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FortiAuthenticator – HA Clustering

René Jorissen on February 3, 2016 1 Comment • Tags: #clustering #fac #fortiauthenticator #ha

FortiAuthenticator can be used when adding strong authentication to a network. FortiAuthenticator has more options, like FSSO (FortiNet Single Sign-On) in conjuction with a FortiGate firewall. You can create a FortiAuthenticator cluster very easily. I normally configure a active/passive cluster and not a load-balancing cluster. When creating an active/passive cluster you should follow these guidelines:

  1. use port1 as the default (production) port;
  2. use port2 as HA cluster port;
  3. The slave unit can only be managed via port2;
  4. When a failover occurs, the slave takes over the IP address of the masters port1;
  5. The HA IP address is always unique, so I use this IP address to register the licenses for both appliances;
  6. Configure priority High for the master and priority Low for the slave, like show in the image;


Often I use FortiAuthenticator with FortiGate or appliances like Citrix NetScaler or Pulse Secure to enable two-factor authentication. Like I stated above, the slave unit takes over the masters port1 IP address. This implies that you only need to configure one RADIUS server in your front-end appliance. This is not true.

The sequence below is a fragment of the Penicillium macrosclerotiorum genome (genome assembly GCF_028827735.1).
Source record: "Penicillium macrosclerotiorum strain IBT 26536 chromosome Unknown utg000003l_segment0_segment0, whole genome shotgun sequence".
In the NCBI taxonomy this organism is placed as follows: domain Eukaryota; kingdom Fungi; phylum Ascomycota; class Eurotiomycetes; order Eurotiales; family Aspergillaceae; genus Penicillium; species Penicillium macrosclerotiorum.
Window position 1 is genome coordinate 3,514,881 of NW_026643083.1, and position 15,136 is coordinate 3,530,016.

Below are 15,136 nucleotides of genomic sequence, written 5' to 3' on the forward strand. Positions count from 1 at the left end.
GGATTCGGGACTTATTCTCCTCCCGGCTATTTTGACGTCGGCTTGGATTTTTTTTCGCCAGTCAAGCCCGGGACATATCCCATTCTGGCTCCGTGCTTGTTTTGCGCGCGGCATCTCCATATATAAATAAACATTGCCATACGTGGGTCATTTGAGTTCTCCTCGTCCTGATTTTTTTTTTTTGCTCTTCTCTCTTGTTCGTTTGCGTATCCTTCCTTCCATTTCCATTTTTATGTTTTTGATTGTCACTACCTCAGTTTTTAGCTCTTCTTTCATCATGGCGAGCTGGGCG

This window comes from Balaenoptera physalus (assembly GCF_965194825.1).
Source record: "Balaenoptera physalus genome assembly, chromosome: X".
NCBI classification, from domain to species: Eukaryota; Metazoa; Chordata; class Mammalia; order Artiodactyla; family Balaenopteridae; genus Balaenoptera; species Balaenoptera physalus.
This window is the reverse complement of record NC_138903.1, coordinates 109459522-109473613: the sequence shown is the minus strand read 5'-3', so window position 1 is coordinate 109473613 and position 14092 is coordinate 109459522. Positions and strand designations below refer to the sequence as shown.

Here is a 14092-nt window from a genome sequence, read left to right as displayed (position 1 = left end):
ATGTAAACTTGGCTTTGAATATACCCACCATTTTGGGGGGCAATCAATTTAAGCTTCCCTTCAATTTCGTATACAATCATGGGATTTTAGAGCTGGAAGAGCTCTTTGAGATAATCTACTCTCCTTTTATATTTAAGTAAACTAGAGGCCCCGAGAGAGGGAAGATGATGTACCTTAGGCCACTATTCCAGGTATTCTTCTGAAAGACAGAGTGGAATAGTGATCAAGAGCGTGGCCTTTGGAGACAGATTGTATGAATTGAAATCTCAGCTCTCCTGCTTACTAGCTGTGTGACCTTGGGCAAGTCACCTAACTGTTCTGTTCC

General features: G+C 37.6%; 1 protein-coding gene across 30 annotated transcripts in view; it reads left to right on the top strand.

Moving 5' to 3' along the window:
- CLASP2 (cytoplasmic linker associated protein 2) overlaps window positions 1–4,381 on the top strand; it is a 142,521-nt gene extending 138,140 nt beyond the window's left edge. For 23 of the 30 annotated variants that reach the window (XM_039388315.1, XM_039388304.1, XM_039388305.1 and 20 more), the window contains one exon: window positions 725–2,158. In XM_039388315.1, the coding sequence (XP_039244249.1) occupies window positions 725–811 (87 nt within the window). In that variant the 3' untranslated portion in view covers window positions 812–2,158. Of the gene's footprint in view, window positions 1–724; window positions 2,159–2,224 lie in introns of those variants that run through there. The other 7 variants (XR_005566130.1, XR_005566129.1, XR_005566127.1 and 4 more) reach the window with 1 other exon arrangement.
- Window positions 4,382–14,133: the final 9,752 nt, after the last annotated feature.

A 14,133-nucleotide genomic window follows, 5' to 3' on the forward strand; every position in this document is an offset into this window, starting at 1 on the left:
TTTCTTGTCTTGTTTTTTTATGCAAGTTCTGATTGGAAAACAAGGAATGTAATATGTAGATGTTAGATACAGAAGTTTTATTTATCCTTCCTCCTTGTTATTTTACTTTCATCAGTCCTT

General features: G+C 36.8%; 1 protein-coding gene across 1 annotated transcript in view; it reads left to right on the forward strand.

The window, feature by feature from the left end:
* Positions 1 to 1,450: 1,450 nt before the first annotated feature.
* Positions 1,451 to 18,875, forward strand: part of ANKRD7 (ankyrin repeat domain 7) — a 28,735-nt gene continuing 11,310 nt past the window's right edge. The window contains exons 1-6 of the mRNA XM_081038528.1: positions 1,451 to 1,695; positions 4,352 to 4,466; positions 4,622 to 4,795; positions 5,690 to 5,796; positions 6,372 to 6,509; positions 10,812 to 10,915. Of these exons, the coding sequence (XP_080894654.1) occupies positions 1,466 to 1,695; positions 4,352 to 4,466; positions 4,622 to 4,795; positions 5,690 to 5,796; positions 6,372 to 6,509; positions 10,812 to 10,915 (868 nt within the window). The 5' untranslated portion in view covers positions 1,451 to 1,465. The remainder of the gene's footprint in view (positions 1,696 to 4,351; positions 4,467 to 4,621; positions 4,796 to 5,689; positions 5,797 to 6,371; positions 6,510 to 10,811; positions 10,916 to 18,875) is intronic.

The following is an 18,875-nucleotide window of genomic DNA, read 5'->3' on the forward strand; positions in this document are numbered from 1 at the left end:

I added the master FAC as RADIUS server to a FortiGate firewall. Authentication is working fine. Next I shutdown the master FAC. The slave unit takes over and the “masters” port1 IP address is accessible, so it can be used for authentication. But when you authenticate to the master IP address something “strange” happens. The slave unit response to the RADIUS request with its own port1 IP address. You can see this in the packet sniffer on the FortiGate below. The master IP on port1 is and the slave IP is I shutdown the master unit and try to authenticate.

BZO-FG500-01 # diagnose sniffer packet any ‘udp and port 1812’
filters=[udp and port 1812]
27.067084 -> udp 129
27.074294 -> udp 40
32.070029 -> udp 129
32.070220 -> udp 40

As you can see the FGT sends the RADIUS request to the master IP, but the slave FAC answers with the IP, so authentication is unsuccessful. I needed to add the slave FAC as well to the FortiGate as RADIUS server to successfully authenticate in the event the primary FAC is lost.

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René Jorissen

Co-owner and Solution Specialist at 4IP Solutions
René Jorissen works as Solution Specialist for 4IP in the Netherlands. Network Infrastructures are the primary focus. René works with equipment of multiple vendors, like Cisco, Aruba Networks, FortiNet, HP Networking, Juniper Networks, RSA SecurID, AeroHive, Microsoft and many more. René is Aruba Certified Edge Expert (ACEX #26), Aruba Certified Mobility Expert (ACMX #438), Aruba Certified ClearPass Expert (ACCX #725), Aruba Certified Design Expert (ACDX #760), CCNP R&S, FCNSP and Certified Ethical Hacker (CEF) certified. You can follow René on Twitter and LinkedIn.

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  1. Mohammed says:

    can we use TACACS+ for authenticaton now with the version 6.3.0? any reason to use radius and not tacacs+?

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